James Augustus Hicky’s story thoughtfully excavates Asia’s first printed newspaper

8 July, 2018 10:39 am IST
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In Hicky’s Bengal Gazette: The Untold Story of India’s First Newspaper, Andrew Otis perpetually reminds his readers of parallels between the time then and now.

The story of James Augustus Hicky, as narrated by Andrew Otis, is a thoughtful excavation of South Asian media’s history. It combines excellent research and exquisite detail with a flair for fast-paced storytelling and leaves the reader, lay or academic, provoked into contemplation.

Otis deftly manages to impose a human, informal, tone upon the interested parties in the scandal that Hicky’s Bengal Gazette, the first paper printed in Asia, was and the scandal it gave rise to.

This charming readability prevents the book from being a stultified tome of partly reproduced archives.

Though essentially an assemblage of years of exhaustive research, the book is accessible and actively avoids academic jargon. This allows it to sustain the grip of the narrative.

But that is not the only reason it should be made compulsory reading. More importantly, throughout the book, the author perpetually reminds his readers that the consequences of Hicky’s tussle for information control with Raj honcho Warren Hastings still echo across South Asia more than two centuries later.

Otis meticulously locates a historical archival study in 21st-century terms of political violence and censorship regimes. It thus carves a place for itself in the disciplines of political science, literature, journalism, and history, to name a few. This is why it answers an urgent need for more studies on the region.

However, accessibility for the non-academic reader defines a narrative arc, and creates sets of protagonists and antagonists. It is necessary for reader interest to be maintained through the perusal of records but this comes at the cost of easy essentialism of the ‘characters’ involved in the ‘story’ of Hicky.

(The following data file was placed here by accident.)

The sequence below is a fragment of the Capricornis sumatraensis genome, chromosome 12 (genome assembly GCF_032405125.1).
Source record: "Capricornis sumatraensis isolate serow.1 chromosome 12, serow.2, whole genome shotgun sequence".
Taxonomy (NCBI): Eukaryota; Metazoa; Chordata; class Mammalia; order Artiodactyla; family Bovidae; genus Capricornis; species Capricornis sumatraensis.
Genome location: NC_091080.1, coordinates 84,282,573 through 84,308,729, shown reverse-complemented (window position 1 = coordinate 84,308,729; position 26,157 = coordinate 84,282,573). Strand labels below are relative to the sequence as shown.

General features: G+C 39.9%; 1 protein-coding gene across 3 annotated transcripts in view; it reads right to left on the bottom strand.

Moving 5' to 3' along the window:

Hastings, John Zacharaiah Kiernander (the missionary who sued Hicky for libel), and Hicky emerge as titans vying for everything they hold dear. Otis admits this to be a red flag, and attempts to redress this slant. After he comes across Kiernander’s letters and published response to the scandal, he says, “I came to realise I might have become too sympathetic to Hickey at the expense of others.” (Otis xii)

But the weight of sympathy usually falls in favour of Hicky as the radical hero, pro-subaltern, wronged Samaritan of the freedom of the press. Otis says in the prologue, “For centuries he had been ridiculed as a scurrilous muckraker who insulted his social betters, not worthy of the title ‘journalist’.” (Otis viii)

The premise for this book is the misunderstood discourse and significance of Hicky’s ‘radical’ attempts at creating a platform for interested parties to voice concerns and grievances.

Moreover, given that media studies are finally being negotiated by myriad disciplines, it would have greatly benefited the book to have delved deeper into the print context of the late 18th century, especially the English satirists and Punch-style caricaturists.

It is clear that part of Hicky’s agenda derived its energy from the contemporary practice of caricature in writing and visual art. This would certainly have presented a more nuanced understanding of the pleasures and pitfalls of satire in public mediums.

These observations are meant to enable future work in this field. There is no doubt that the book is an important move in an area that needs immediate attention. One hopes that Otis’ engaging account will trigger such attention.

The writer is an assistant professor in the University of Delhi

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